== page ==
Banded Snake Eel Myrichthys colubrinus
Cleverly disguised to look like the venomous yellow-lipped sea krait, the banded snake eel is avoided by most predators. This allows it to hunt safely over sand flats and seagrass beds near coral reefs for small fish and crustaceans. Most individuals of this species are banded with broad black and white bands, but in some areas these eels have dark blotches between the bands. This color variant may eventually be identified as a different species. The banded snake eel has a pointed head with a pair of large tubular nostrils on the upper jaw that point downwards. This arrangement gives the fish an excellent sense of smell that allows it to seek out prey hidden beneath the sand surface.
With no fins except for very small pectoral fins, the banded snake eel swims by undulating its long body. When not hunting, it buries itself in the sand using the hard, pointed tip of its tail to burrow in tail-first. These fish are most active by night. They tend to remain in their burrows during the day and so are not often seen by divers. The banded snake eel belongs to a large family (Ophichthidae) which includes around 250 snake and worm eels, most of which burrow into sand and mud. All the members of this family have flattened transparent, leaflike (leptocephalus) larvae.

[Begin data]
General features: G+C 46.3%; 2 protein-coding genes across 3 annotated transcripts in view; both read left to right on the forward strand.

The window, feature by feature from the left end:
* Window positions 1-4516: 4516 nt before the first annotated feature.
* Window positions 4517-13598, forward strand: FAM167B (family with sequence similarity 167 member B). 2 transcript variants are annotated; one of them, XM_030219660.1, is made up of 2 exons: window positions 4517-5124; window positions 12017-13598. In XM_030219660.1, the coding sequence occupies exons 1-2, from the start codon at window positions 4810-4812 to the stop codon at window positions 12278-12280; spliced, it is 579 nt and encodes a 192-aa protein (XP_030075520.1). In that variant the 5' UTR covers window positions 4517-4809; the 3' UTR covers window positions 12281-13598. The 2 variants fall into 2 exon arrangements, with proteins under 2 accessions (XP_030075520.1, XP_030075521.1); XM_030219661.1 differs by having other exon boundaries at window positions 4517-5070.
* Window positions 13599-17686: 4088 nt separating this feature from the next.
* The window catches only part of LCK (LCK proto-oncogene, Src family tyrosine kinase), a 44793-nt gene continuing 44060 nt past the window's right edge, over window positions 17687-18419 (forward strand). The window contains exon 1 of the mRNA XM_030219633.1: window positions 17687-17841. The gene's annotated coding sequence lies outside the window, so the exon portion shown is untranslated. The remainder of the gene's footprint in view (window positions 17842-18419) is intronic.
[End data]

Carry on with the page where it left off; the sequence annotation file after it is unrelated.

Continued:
- Order Anguilliformes
- Length Up to 38 in (97 cm)
- Weight Not recorded
- Depth Shallow water
- Distribution Tropical waters of Indian Ocean and western Pacific